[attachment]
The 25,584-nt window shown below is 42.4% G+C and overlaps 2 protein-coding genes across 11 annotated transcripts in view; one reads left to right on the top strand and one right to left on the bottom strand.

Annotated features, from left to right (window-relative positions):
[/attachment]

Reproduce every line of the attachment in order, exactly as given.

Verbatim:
The 25,584-nt window shown below is 42.4% G+C and overlaps 2 protein-coding genes across 11 annotated transcripts in view; one reads left to right on the top strand and one right to left on the bottom strand.

Annotated features, from left to right (window-relative positions):